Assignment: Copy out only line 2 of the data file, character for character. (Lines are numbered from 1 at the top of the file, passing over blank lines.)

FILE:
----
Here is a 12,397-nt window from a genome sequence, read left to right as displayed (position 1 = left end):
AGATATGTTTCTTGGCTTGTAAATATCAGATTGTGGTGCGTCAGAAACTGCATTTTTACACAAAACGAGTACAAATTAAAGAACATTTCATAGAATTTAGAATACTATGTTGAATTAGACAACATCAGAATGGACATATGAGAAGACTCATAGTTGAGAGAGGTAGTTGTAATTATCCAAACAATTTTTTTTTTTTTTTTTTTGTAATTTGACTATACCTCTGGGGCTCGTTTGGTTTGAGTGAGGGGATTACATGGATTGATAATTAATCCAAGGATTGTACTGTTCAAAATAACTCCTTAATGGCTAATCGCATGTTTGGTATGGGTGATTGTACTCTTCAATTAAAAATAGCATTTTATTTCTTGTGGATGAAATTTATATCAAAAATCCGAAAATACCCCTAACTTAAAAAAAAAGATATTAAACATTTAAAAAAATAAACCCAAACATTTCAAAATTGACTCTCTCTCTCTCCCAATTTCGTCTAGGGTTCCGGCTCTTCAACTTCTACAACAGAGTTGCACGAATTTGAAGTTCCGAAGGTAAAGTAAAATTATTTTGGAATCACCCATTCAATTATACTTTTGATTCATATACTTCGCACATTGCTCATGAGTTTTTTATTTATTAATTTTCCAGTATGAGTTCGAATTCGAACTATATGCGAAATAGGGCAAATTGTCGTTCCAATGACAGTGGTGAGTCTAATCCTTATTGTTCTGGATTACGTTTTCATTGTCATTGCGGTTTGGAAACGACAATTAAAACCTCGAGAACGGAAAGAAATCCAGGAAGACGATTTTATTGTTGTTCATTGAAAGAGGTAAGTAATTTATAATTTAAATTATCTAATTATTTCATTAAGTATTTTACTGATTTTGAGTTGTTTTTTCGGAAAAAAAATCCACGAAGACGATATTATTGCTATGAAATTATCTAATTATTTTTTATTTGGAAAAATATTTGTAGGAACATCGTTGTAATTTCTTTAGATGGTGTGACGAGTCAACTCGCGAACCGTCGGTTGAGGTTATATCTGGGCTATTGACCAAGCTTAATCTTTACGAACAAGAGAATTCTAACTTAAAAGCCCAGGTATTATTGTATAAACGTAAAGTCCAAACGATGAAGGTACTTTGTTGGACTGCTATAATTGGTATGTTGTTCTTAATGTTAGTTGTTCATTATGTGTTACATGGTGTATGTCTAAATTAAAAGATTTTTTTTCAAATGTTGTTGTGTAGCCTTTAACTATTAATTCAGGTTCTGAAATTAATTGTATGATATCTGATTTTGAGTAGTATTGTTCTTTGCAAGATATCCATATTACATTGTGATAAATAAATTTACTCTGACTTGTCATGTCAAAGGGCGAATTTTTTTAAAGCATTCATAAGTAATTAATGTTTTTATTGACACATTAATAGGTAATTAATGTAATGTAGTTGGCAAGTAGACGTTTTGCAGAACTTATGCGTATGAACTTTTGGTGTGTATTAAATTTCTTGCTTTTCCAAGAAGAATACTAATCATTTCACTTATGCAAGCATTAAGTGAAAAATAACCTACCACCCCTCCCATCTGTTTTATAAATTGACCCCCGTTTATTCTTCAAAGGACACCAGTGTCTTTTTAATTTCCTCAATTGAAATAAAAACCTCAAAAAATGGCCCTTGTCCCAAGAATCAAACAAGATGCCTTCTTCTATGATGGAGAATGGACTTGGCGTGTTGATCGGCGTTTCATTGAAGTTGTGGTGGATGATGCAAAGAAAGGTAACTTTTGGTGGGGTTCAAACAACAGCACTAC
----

AGATATGTTTCTTGGCTTGTAAATATCAGATTGTGGTGCGTCAGAAACTGCATTTTTACACAAAACGAGTACAAATTAAAGAACATTTCATAGAATTTAGAATACTATGTTGAATTAGACAACATCAGAATGGACATATGAGAAGACTCATAGTTGAGAGAGGTAGTTGTAATTATCCAAACAATTTTTTTTTTTTTTTTTTTGTAATTTGACTATACCTCTGGGGCTCGTTTGGTTTGAGTGAGGGGATTACATGGATTGATAATTAATCCAAGGATTGTACTGTTCAAAATAACTCCTTAATGGCTAATCGCATGTTTGGTATGGGTGATTGTACTCTTCAATTAAAAATAGCATTTTATTTCTTGTGGATGAAATTTATATCAAAAATCCGAAAATACCCCTAACTTAAAAAAAAAGATATTAAACATTTAAAAAAATAAACCCAAACATTTCAAAATTGACTCTCTCTCTCTCCCAATTTCGTCTAGGGTTCCGGCTCTTCAACTTCTACAACAGAGTTGCACGAATTTGAAGTTCCGAAGGTAAAGTAAAATTATTTTGGAATCACCCATTCAATTATACTTTTGATTCATATACTTCGCACATTGCTCATGAGTTTTTTATTTATTAATTTTCCAGTATGAGTTCGAATTCGAACTATATGCGAAATAGGGCAAATTGTCGTTCCAATGACAGTGGTGAGTCTAATCCTTATTGTTCTGGATTACGTTTTCATTGTCATTGCGGTTTGGAAACGACAATTAAAACCTCGAGAACGGAAAGAAATCCAGGAAGACGATTTTATTGTTGTTCATTGAAAGAGGTAAGTAATTTATAATTTAAATTATCTAATTATTTCATTAAGTATTTTACTGATTTTGAGTTGTTTTTTCGGAAAAAAAATCCACGAAGACGATATTATTGCTATGAAATTATCTAATTATTTTTTATTTGGAAAAATATTTGTAGGAACATCGTTGTAATTTCTTTAGATGGTGTGACGAGTCAACTCGCGAACCGTCGGTTGAGGTTATATCTGGGCTATTGACCAAGCTTAATCTTTACGAACAAGAGAATTCTAACTTAAAAGCCCAGGTATTATTGTATAAACGTAAAGTCCAAACGATGAAGGTACTTTGTTGGACTGCTATAATTGGTATGTTGTTCTTAATGTTAGTTGTTCATTATGTGTTACATGGTGTATGTCTAAATTAAAAGATTTTTTTTCAAATGTTGTTGTGTAGCCTTTAACTATTAATTCAGGTTCTGAAATTAATTGTATGATATCTGATTTTGAGTAGTATTGTTCTTTGCAAGATATCCATATTACATTGTGATAAATAAATTTACTCTGACTTGTCATGTCAAAGGGCGAATTTTTTTAAAGCATTCATAAGTAATTAATGTTTTTATTGACACATTAATAGGTAATTAATGTAATGTAGTTGGCAAGTAGACGTTTTGCAGAACTTATGCGTATGAACTTTTGGTGTGTATTAAATTTCTTGCTTTTCCAAGAAGAATACTAATCATTTCACTTATGCAAGCATTAAGTGAAAAATAACCTACCACCCCTCCCATCTGTTTTATAAATTGACCCCCGTTTATTCTTCAAAGGACACCAGTGTCTTTTTAATTTCCTCAATTGAAATAAAAACCTCAAAAAATGGCCCTTGTCCCAAGAATCAAACAAGATGCCTTCTTCTATGATGGAGAATGGACTTGGCGTGTTGATCGGCGTTTCATTGAAGTTGTGGTGGATGATGCAAAGAAAGGTAACTTTTGGTGGGGTTCAAACAACAGCACTAC